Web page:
GEF mercury investments are sound investments. Not only do they achieve global environmental benefits in terms of mercury use and emissions reductions, they also add value to and advance the overall GEF portfolio.

Investing in the Minamata Convention is investing in sustainable and inclusive development, with clear benefits to human health and well-being, to economy, to ecosystem goods and services derived from seas and oceans, to biodiversity and nature reserves. On the other hand, climate action brings clear benefits to our efforts to address mercury. Implementation of the Convention is a means to build back better and create a better world post-COVID-19 pandemic.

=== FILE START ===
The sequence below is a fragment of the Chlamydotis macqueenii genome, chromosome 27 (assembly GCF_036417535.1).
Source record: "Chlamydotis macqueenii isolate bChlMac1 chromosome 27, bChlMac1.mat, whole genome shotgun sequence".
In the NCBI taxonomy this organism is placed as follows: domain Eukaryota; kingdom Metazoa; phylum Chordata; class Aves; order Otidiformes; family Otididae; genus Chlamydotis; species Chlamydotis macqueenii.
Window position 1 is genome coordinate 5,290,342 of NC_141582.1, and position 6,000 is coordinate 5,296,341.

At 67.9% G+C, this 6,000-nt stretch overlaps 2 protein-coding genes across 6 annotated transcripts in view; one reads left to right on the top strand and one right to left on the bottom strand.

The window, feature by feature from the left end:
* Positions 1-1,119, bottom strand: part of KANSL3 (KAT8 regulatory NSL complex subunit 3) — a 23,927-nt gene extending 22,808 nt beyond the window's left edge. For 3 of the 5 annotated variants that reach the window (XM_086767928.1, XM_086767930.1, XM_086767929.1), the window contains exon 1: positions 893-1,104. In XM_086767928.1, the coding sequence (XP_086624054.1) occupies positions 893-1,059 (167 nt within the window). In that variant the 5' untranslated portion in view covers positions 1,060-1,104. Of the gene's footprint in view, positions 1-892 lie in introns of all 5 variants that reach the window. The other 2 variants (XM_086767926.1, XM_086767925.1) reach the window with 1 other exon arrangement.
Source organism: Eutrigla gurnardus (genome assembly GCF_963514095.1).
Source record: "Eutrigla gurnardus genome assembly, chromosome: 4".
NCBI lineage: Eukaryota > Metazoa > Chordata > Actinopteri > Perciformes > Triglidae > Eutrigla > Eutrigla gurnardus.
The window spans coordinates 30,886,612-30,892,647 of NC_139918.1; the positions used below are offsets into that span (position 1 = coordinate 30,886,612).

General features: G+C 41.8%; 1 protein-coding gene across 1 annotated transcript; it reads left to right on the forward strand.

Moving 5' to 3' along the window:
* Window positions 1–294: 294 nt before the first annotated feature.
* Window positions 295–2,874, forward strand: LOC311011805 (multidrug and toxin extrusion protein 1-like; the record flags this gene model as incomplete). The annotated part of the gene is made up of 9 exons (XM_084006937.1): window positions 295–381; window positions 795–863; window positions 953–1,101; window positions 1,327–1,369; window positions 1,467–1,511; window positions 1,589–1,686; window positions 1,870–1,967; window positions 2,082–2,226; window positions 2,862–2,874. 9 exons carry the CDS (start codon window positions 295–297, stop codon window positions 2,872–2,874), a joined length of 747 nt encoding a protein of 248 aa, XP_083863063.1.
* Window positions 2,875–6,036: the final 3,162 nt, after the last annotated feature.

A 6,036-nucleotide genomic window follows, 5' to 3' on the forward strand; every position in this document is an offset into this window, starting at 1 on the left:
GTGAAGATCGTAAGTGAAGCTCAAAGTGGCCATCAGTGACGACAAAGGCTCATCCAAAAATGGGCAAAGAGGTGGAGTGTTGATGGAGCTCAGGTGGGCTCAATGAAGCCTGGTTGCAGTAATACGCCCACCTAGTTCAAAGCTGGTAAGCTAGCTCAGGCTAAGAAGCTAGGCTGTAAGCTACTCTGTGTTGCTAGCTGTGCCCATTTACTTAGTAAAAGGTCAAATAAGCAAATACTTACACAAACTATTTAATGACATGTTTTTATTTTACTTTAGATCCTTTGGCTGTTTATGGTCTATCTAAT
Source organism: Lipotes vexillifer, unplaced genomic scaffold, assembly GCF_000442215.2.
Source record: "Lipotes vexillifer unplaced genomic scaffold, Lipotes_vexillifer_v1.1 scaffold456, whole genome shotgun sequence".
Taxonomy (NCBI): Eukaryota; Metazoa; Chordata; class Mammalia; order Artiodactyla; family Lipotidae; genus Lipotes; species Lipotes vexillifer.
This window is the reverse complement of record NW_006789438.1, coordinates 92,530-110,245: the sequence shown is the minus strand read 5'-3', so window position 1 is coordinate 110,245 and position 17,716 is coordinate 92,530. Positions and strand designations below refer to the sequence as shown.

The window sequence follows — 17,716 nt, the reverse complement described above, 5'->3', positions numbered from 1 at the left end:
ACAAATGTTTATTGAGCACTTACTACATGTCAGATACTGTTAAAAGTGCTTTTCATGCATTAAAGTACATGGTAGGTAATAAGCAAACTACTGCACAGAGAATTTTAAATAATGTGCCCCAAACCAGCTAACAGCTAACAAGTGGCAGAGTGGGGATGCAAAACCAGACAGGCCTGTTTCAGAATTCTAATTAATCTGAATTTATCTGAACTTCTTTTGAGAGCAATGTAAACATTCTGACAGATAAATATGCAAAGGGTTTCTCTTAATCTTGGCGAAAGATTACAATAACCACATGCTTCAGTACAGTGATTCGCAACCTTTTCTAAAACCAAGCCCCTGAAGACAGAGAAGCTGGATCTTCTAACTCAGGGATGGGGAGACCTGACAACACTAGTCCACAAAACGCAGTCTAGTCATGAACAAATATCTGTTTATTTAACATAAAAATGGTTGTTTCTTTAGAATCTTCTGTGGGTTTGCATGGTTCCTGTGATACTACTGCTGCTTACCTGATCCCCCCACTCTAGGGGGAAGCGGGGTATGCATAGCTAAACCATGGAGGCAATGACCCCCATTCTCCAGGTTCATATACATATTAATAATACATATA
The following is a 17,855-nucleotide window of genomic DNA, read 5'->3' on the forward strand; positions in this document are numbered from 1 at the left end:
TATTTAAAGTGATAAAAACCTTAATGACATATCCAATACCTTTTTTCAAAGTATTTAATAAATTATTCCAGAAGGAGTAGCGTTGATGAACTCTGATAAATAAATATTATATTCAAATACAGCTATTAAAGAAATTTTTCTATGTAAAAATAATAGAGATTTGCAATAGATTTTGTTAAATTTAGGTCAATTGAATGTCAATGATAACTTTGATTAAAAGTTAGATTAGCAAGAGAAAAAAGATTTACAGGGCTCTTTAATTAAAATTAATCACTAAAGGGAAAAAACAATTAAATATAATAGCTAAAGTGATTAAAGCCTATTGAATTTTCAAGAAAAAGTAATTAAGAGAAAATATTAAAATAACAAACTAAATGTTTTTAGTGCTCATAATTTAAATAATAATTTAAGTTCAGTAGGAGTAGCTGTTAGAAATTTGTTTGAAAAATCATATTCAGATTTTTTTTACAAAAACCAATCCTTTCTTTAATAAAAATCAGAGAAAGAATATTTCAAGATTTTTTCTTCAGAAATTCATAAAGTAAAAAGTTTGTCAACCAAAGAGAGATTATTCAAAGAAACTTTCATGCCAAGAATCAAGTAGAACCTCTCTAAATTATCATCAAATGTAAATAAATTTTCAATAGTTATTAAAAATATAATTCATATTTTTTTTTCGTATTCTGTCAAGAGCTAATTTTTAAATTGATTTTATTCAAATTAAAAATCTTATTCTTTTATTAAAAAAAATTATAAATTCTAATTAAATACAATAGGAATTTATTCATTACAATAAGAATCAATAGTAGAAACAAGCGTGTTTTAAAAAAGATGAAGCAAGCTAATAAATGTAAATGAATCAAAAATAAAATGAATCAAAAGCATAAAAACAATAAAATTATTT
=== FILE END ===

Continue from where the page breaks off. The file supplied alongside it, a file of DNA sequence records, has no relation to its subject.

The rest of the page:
Let me update you on Convention activities as we implement decisions from the third Conference of the Parties in 2019 and move towards the fourth Conference of the Parties.

COP-4 is scheduled for 1-5 November 2021 in Bali, hosted by Indonesia. It will focus on several substantive issues.

The COP will further consider and decide on how to carry out the evaluation of the effectiveness of the Minamata Convention, based on comparable monitoring data, information on mercury trade, supply and demand, national reporting, and other information such as on the operation of financial assistance, technology transfer and capacity-building arrangements.

The COP will also review the first set of national reports, which has brough additional information from the national level forward on the supply of mercury, the trade in mercury, stocks of mercury currently held, as well as disposal sites of mercury. The COP will also focus on the work of the Implementation and Compliance Committee.